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Guest Talk: The Swiss-Army Knife of Semantic Data Compression - RDF Dictionaries

Dr. Miguel A. Martínez-Prieto 

Date/Time: 07.05.2018, 16:00 

Loca­tion: D2.2.094 


RDF is more than a meta­data data model for web resources, it is a publi­ca­tion philo­sophy at Web scale that has been followed for many data provi­ders from some fields of know­ledge. RDF success is not arguable, but mana­ging volu­mi­nous amounts of semantic data has brought diffe­rent chal­lenges, like enco­ding these big RDF data­sets, buil­ding effi­cient indexes for SPARQL query reso­lu­tion, etc. Big Semantic Data compres­sion has emerged as an active area of rese­arch, and has proposed diffe­rent approa­ches to tackle these chal­lenges. Despite of their diffe­rences, these approa­ches share a common compo­nent: the RDF dictio­nary. This data struc­ture is like a Swiss knife, and plays diffe­rent roles in prac­tical scena­rios. On the one hand, it (self-)indexes RDF terms (verbose URIs and large lite­rals), allo­wing much symbolic redun­dancy to be removed, but also enab­ling RDF terms to be effi­ci­ently sear­ched. On the other hand, it provides an effec­tive mapping between RDF terms and integer IDs, allo­wing the original RDF graph to compacted into an ID-based repre­sen­ta­tion. This talk will present the basics of RDF Compres­sion and will delve into some details of how RDF dictio­na­ries are orga­nized, encoded or the types of queries that they can effi­ci­ently resolved in diffe­rent use cases.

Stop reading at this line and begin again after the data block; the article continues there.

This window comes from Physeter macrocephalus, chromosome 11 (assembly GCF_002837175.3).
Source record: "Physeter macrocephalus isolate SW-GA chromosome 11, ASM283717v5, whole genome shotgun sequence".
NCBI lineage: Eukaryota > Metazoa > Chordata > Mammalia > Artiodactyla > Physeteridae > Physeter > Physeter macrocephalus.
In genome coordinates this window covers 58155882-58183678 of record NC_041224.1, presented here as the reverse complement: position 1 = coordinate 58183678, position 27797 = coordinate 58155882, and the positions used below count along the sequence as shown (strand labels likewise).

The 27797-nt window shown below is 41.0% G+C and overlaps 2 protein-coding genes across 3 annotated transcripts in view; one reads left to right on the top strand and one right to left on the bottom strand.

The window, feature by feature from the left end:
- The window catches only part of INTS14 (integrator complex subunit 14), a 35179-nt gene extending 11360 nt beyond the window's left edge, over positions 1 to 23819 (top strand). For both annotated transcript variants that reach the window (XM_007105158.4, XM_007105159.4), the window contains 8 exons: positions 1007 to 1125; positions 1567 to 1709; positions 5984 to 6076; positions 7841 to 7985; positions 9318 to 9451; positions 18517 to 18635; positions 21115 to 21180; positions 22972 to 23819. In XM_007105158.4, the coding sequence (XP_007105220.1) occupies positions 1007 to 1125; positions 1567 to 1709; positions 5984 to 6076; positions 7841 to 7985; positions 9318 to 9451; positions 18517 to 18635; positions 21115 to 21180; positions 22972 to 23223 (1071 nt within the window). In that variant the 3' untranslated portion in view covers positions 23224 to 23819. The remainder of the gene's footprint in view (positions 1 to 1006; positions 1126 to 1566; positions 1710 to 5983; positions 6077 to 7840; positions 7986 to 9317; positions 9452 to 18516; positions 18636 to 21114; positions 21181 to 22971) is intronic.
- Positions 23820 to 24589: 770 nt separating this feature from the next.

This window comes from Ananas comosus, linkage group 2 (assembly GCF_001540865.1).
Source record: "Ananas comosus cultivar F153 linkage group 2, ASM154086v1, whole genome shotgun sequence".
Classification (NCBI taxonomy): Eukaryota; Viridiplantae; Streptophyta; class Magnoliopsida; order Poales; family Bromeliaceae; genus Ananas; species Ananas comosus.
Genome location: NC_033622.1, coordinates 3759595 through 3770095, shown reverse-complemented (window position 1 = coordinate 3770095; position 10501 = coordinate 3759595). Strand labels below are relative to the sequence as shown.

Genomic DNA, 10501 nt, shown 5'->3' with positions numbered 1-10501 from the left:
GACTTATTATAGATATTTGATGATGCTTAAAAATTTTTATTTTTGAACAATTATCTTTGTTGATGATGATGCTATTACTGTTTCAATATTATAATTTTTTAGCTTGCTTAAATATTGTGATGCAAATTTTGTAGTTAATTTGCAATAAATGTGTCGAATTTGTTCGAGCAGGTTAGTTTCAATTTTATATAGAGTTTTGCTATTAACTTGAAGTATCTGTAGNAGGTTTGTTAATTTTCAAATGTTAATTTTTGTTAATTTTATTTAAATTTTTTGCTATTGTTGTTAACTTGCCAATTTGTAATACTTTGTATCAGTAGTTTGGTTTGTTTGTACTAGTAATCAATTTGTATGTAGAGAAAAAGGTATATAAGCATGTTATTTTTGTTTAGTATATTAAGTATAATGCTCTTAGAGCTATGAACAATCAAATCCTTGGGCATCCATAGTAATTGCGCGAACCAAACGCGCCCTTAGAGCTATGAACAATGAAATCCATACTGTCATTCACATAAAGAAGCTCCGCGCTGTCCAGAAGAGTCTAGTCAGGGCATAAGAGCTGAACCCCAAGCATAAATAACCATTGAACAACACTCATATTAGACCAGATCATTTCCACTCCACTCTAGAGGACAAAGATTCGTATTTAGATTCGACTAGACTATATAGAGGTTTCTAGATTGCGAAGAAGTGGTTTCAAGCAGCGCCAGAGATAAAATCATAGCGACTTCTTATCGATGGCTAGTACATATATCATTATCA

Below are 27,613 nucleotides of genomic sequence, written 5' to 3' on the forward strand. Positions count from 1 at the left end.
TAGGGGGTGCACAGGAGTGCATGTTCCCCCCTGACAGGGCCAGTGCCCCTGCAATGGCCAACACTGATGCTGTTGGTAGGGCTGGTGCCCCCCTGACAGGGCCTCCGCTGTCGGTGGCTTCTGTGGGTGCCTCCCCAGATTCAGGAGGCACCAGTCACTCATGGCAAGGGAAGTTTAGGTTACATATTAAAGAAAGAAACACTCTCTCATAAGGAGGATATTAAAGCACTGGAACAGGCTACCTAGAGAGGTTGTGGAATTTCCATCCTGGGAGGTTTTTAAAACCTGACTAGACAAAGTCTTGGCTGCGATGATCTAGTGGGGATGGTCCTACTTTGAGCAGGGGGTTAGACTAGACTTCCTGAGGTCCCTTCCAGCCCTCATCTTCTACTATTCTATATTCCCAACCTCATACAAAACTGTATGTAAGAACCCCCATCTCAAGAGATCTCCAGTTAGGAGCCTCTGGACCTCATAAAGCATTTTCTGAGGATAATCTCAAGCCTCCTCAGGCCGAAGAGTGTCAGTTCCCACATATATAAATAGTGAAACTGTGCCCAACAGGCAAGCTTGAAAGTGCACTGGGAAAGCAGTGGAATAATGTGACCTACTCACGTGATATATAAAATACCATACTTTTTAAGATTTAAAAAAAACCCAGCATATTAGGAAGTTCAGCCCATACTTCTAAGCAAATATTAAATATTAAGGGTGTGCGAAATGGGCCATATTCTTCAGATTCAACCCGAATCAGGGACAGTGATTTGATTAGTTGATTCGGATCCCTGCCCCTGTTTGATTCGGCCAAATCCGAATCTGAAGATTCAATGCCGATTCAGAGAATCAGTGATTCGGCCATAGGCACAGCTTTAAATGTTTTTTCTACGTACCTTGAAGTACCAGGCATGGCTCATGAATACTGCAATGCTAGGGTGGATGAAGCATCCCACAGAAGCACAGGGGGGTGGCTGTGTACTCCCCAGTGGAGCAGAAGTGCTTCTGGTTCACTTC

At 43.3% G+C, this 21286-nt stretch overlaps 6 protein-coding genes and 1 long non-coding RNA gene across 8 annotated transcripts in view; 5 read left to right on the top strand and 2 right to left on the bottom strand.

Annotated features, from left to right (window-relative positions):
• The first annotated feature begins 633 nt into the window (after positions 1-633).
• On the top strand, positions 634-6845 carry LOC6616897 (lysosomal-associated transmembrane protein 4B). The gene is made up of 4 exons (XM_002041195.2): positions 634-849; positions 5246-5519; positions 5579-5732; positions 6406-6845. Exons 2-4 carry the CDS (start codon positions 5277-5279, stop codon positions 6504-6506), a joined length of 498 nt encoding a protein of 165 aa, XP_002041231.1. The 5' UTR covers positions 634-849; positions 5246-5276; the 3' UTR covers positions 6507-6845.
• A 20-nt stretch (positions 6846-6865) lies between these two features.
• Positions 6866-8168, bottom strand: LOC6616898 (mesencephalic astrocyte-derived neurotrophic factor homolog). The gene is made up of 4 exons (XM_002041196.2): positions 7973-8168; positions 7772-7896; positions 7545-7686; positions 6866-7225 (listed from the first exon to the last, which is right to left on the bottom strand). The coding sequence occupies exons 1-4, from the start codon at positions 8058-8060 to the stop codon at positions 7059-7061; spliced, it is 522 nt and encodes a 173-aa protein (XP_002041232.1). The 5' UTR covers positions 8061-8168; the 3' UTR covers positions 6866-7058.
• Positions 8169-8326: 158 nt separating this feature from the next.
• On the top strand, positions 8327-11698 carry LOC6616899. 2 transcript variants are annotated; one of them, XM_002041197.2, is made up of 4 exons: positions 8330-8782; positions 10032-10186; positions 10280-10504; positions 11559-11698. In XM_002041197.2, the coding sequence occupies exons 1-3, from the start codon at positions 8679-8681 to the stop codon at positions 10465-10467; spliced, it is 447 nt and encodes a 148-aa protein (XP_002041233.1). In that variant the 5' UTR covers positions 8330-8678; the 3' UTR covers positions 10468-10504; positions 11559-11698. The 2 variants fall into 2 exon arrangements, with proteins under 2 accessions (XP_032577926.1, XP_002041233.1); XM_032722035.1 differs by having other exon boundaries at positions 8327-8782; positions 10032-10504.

Miguel A. Marti­ne­z-Prieto is assis­tant professor in the Depart­ment of Computer Science at the Univer­sity of Valla­dolid (Segovia, Spain). He completed his Ph.D in Computer Science from the same Univer­sity in 2010 and held a post-doc­toral fellow at the Univer­sity of Chile (2010-2012). His main cont­ri­bu­tions are related to data compres­sion and its appli­ca­tion to the effi­cient enco­ding and querying of big data­sets. He has published more than 60 arti­cles in this area, high­lighting his work on compressed RDF manage­ment and string dictio­na­ries. His current rese­arch is focused on Big Data analy­tics for air traffic manage­ment.

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